The NC-17 is coming back with a vengeance between this year’s Killer Joe and last year’s Shame. Killer Joe itself is an interesting film in that one scene is all that pushes the limit over into the taboo rating, but boy does that scene stick with you. The entire film is gritty, brutal, Southern-fried crime film with some strong performances, but none better than Matthew McConaughey who is nothing short of terrifying as the title character. Take heed, Killer Joe is not for the faint of heart. It’ll hook into you and refuse to let up till the very end.
Chris (Emile Hirsch) is a young drug dealer who must come up with $6,000 or be killed. His mother, who nobody seems to like, has a $50,000 life insurance policy which Chris decides to cash in. He hears of a cop named Joe Cooper (McConaughey) who moonlights as an assassin. The problem is Cooper wants a hefty down payment that Chris can’t afford, so instead he offers up his sweet sister Dottie (Juno Temple) as a “retainer.” When things start to go sideways with the murder scheme, Dottie is placed in the middle and Killer Joe might be out for more blood.
I was desperate to see this in theaters, but unfortunately its rating limited the mass-market appeal, so I was forced to wait till DVD. Director William Friedkin is no beginner when it comes to controversy; this is the man who directed The Exorcist after all. The film is brutal and downright depraved in parts blending the black humor of a Cronenberg film with the blunt violence of early Oliver Stone. If you do decide to watch this you can’t be afraid of blood or nudity. The first two minutes of the film has a woman’s vagina right in the center of the camera if that’s enough of an indication on how cavalier the film is with nudity. Gina Gershon and Juno Temple are nude several times, and after awhile it becomes old hat and boring, but wow the does the first five minutes set the tone for their characters. The humor is acid black throughout, but I did find myself laughing at certain scenes, particularly when Joe is recounting a story about a relationship turned sour to Dottie. Dottie asks if the man in the story was okay, and considering the way the story ended it’s laughable to assume the man was okay which McConaughey tells her.
The acting is worthy of accolades, especially from McConaughey. The man is a chameleon who’s played all types of characters, both good and bad, throughout his career but this is a game-changing role. The piercing gaze of McConaughey in this film tells all. You fear him, you’re intimidated by him, but you can’t help but be drawn to him. As Chris and his family continue to screw things up, Joe is the only one left as a sense of calm, and yet he’s bubbling under the surface. You never know if his intentions for Dottie are pure, but they cannot be good. Gershon and Temple are great as two sides of the female coin. Gershon is the dark femme fatale while Temple is the angelic innocent; neither woman comes out of the film unscathed. Thomas Haden Church and Emile Hirsch are also good, but the only male worth watching is McConaughey.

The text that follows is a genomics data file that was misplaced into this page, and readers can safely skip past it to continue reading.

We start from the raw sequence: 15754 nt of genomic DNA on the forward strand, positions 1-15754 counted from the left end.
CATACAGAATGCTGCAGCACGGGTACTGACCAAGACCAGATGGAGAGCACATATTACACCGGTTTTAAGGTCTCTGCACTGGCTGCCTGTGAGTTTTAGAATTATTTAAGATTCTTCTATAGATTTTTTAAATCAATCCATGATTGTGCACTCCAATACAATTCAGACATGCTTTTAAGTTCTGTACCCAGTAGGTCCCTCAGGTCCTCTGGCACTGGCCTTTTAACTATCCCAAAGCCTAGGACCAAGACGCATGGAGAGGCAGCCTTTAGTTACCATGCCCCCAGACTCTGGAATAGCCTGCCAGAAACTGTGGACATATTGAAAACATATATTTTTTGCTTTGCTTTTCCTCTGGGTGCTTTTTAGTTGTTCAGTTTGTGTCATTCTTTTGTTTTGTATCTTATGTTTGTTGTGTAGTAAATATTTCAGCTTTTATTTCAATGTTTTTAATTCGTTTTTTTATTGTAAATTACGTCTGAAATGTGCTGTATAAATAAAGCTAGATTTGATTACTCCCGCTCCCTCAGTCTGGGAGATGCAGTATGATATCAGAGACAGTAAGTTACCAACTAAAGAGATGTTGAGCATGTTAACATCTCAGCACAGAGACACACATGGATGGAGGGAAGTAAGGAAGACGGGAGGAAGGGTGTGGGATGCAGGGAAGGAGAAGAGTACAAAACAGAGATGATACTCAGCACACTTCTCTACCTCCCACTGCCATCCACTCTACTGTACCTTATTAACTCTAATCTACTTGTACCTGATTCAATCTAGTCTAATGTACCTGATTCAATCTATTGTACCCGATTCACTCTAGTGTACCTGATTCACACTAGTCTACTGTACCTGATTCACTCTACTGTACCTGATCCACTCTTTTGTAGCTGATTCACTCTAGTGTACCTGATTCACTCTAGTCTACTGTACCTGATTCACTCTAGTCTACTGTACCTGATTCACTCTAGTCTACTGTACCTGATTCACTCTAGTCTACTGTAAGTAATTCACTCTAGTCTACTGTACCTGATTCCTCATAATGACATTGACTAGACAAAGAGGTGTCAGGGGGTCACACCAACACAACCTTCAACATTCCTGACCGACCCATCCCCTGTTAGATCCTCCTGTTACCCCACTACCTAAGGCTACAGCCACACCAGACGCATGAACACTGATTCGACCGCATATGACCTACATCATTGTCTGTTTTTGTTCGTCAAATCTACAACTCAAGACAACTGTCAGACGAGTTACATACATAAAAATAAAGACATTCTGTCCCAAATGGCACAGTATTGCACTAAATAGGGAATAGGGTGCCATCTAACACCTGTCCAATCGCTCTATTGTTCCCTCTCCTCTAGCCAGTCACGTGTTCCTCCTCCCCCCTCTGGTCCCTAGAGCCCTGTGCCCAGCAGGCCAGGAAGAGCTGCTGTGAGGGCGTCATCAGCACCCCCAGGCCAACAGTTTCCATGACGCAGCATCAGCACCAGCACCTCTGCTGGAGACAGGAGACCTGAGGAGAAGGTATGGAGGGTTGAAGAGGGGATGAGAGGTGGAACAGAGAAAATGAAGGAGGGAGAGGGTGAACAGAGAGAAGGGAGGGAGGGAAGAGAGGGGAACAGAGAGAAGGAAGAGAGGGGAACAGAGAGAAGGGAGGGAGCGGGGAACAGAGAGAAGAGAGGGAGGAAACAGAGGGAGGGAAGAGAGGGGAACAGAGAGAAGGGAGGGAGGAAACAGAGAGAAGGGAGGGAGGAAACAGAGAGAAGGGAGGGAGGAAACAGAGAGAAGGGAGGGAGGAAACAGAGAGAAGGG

The film did receive its NC-17 rating because of one scene involving a chicken leg that happens towards the end of the movie. If you rent this at a Redbox or Blockbuster, keep in mind it’s been edited down to an R-rating. The aforementioned chicken scene uses new angles that dull the impact slightly, but doesn’t remove what the audience is meant to feel. That scene in particular is hard to watch because of how perverse and degrading it is. It does have a purpose within the film outside of shock value, but it does play as confusing on the R-rated edition.
Perverse, tightly wound, and fascinating as can be, I’d definitely place Killer Joe on my Best Of list simply for McConaughey’s performance. He’s been nominated for an Independent Spirit Award, and I hope he gets other accolades for this as well. Go rent it if you have the stomach.